SDKs/libraries are very important for any ecosystem and things are no different for the Android ecosystem. I have been building and shipping Android SDKs/libraries at scale for over 7 years now. Penning down some of the practices I follow that can help us write better SDKs.

Use Android Annotations

Using annotations helps reduce boilerplate code and helps developers integrating the SDK with lint warning helping them identifying issues at the call site at build time. For example,

Currently, there are multiple ways to share dependency versions between projects in multi-project builds. For example, users can declare versions or dependency coordinates directly in build scripts (in the ext block), external files (e.g dependencies.gradle), in buildSrc.

In version 7.0 Gradle has introduced an incubating feature to centrally manage dependencies in your Gradle project that tries to combine the advantages of both approaches.

Version Catalog enables build authors to centralize the dependency coordinates (group, artifact, version) of their third-party dependencies in a conventional configuration file and declare the actual dependencies in a type-safe way. Declaring dependencies this way allows easy…

In Kotlin 1.4 a new compiler feature called explicit API mode was introduced, especially for library developers.

What is Explicit API Mode?

Kotlin compiler offers explicit API mode for library authors. In this mode, the compiler performs additional checks that help make the library’s API clearer and more consistent. It adds the following requirements for declarations exposed to the library’s public API:

- Visibility modifiers are required for declarations if the default visibility exposes them to the public API. This helps ensure that no declarations are exposed to the public API unintentionally.

- Explicit type specifications are required for properties and functions that are exposed…

Starting in Android 11, whenever your application requests permission related to location, microphone, or camera, the permissions dialog will contain an additional option called Only this time.

If the user selects the Only this time option in the dialog, your application is granted temporary one-time permission. Temporary permission means that the OS would automatically revoke permission under certain conditions.

As mentioned in the documentation the application can access the related data for a period of time and that is dependent on the user’s actions or behavior.

  • If the…

Before getting into how to get Geofence working on Android 11 let’s get an overview of what Geofences are in general and how they work.

What is Geofence?

A geo-fence is a virtual perimeter for a real-world geographic area. A geo-fence could be dynamically generated — as in a radius around a point location, or a geo-fence can be a predefined set of boundaries (such as school zones or neighborhood boundaries). The use of a geo-fence is called geo-fencing, and one example of usage involves a location-aware device of a location-based service (LBS) user entering or exiting a geo-fence. …

This article assumes that readers are familiar with building Custom Layouts for Push Notification and does not touch upon what is custom layouts and how to build them. You can refer to the documentation to learn how to build custom notification layouts.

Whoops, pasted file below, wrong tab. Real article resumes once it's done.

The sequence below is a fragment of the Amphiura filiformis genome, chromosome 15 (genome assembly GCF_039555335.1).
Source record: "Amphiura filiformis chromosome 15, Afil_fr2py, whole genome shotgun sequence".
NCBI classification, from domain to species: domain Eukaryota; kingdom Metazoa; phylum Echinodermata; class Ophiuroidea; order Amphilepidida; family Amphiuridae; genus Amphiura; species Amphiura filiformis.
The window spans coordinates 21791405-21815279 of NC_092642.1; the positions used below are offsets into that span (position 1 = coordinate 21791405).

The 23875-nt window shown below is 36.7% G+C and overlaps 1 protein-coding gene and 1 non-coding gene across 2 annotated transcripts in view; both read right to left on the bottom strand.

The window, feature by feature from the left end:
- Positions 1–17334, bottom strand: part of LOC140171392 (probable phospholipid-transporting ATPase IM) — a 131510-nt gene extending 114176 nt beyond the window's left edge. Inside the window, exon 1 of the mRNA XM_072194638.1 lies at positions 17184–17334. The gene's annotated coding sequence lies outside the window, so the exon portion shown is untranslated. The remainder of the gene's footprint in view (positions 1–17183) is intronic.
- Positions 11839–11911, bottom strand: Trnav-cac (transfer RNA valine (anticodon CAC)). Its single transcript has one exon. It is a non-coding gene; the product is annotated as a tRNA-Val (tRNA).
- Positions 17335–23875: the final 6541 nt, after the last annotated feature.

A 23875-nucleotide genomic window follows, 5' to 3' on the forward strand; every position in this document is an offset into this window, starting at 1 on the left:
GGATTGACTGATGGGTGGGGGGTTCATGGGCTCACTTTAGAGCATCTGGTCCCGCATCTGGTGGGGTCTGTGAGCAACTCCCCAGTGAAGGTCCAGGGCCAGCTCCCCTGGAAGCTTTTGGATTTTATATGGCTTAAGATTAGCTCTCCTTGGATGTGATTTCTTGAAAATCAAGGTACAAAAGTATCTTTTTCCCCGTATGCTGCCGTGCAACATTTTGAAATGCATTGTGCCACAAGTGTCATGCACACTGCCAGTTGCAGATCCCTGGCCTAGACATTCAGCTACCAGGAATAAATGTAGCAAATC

What is a Push Notification?

A notification is a message that Android displays outside your app’s UI to provide the user with reminders, communication from other people, or other timely information from your app. Users can tap the notification to open your app or take an action directly from the notification.

Today more and more companies are running their marketing campaigns via push…

Generally, as soon as the user uninstalls an application, application data is removed from the Android operating system.
This data includes the app data stored in the internal storage of the device, typically /data/data/{package_name} and the application-specific directory on the external storage. Refer to the official documentation to learn more about storing data on Android.

In Android 10, a new Manifest flag called hasFragileUserData is added. Adding this flag to the manifest file gives end-users and option to retain application data even after the application is uninstalled.

Where to add this flag?

This flag should be added inside the application tag of the Manifest file.

Before getting into how to simplify dependency management in gradle let’s first look at the current approach and problems with the approach.

How do we add dependencies in gradle?

Typically dependencies are added in the dependencies block of the build.gradle file. Below is an example of the same.

Dependencies need to be added in this way to all the modules of the project.

Problems with this approach

  1. The duplicated configuration makes version upgrades hard as every occurrence needs an update which is very tedious.
  2. Updating occurrences is also error-prone, especially in projects which have a large number of modules.

Solution to the problem

The above problem…

I found a nifty little feature in Android Q Beta 4, which allows me to pause any application for a day and automatically recommence it by the end of the day. It is a handy feature, especially when I am taking a day off from work. Once I pause my work app, I am not disturbed by any work-related messages/emails until the end of the day.

What is App Pause?

App pause is a feature in Android Q which allows us as users to pause a specific application for that day. Once an application is in pause state, you will not receive notifications from…

Umang Chamaria

Android Lead @MoEngage

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